Back when I was a kid, my Uncle Mike bought my cousins some chicks for Easter.
Cute little things, but they crapped all over their little pen, and I never thought they would make the best pets anyway.

Well time passed, and the chickens grew to be full sized chickens. My uncle made a coop for them, so they could roam in the little 2 by 4 that we called a backyard, right next to Mrs. Beebee’s house.

She never complained. She was never home to complain, but my grandmother thought it strange when the dopey rooster of the bunch used to crow at 11 in the morning.
Still though, having a chicken coop in a Brooklyn backyard didn’t hold up too well; and eventually Uncle Mike did what anyone who has chickens in his backyard would do.

They wound up as dinner.

My cousins cried.

Would you allow chickens to be raised in an area that for all intents and purposes is fairly developed and congested? That’s the one problem a woman raising chickens in East Brunswick is having with her neighbors.

Irene Durbin's five pets, whom she simply calls "the girls," come when she calls. They sleep outside. Their bites barely hurt; just pecks, really.
And perhaps best of all? The little presents that they leave for her are edible. Durbin shares them with the neighbors, who gladly eat them up.

But the town of East Brunswick is making Durbin get rid of them. Why? Because the girls are chickens – and it's against town zoning law to have farm animals within 75 feet of another property.

For Durbin, buying the chicks for $3.50 each in May and watching them grow was part of an effort to stay away from processed foods. Close family members have suffered from cancer, and Durbin believes that additives and colorings in food could be playing a part in a health crisis.

Before buying the chicks, Durbin said she talked to a town official, who told her that she could have hens, as long as they were a few feet away from the nearest house.

But a neighbor complained. Durbin believes it's retribution for an unrelated, garden-variety feud with a neighbor, though that couldn't be confirmed. And it turns out that the town's zoning law actually requires 75 feet of space, not just a dozen – and not just 75 feet from the nearest dwelling, but 75 feet from the nearest boundary line.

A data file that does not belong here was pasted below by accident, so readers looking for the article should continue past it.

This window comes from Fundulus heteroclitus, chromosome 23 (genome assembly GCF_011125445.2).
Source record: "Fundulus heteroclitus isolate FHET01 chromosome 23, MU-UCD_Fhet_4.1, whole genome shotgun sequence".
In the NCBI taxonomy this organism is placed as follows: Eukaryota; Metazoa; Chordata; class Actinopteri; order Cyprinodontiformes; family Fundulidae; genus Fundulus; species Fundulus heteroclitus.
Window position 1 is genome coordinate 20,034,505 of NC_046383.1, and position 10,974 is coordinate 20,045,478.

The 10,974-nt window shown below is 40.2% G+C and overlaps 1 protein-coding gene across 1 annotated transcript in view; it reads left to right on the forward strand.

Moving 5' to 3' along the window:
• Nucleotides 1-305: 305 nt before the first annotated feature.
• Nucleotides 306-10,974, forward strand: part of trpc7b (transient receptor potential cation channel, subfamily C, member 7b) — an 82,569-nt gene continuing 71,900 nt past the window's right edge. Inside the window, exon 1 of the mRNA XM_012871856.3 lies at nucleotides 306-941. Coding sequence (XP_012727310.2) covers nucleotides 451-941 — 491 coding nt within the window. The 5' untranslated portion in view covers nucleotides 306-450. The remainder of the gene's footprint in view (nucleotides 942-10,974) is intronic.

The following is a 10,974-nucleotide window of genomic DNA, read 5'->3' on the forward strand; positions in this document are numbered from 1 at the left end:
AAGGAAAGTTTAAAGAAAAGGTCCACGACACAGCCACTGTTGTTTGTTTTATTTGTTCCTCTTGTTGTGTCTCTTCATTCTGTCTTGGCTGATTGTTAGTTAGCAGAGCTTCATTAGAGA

Debra Rainwater, a town zoning official, said Durbin could apply for a variance, which would allow her to have the chickens even without the 75 feet of required space.

Rainwater said that chickens are becoming increasingly popular in the town, even as the nature of the town itself has changed.

In Durbin's suburban neighborhood Thursday, it was impossible to hear the girls in her back yard while standing in her front yard, at least not over the sound of three different dogs barking in the distance. Many people have misconceptions about the amount – and type – of noise that a chicken makes. But Durbin's hens, if not their hypothetical rooster counterparts, are quiet.

She'd like to see East Brunswick change its laws so that you can have six chickens on fewer than an acre of property, as long as there are no roosters and the coop is five feet away from the nearest boundary line. Five feet, she can swing. That's the law in Bloomsbury, in Hunterdon County.

She could also apply for the variance that Rainwater mentioned, but that will take time, money and input from her neighbors.

So if the mid-March deadline passes without the Town Council changing the law, the girls are headed to Hunterdon County, to live on a friend's farm, Durbin says.

Durbin lives a few miles from congenitally congested Milltown, but also not far from a farm and a convenience store that sells mulch and topsoil. Even closer than the farm and the convenience store, though, is a new residential development that is under construction.

"My time is running out," Durbin said. "It shouldn't matter where you live."

I can see chickens in rural Hunterdon County, but not in densely populated East Brunswick…variance notwithstanding.

How ‘bout you?

Should the chicken lady of East Brunswick be allowed to keep her chickens?

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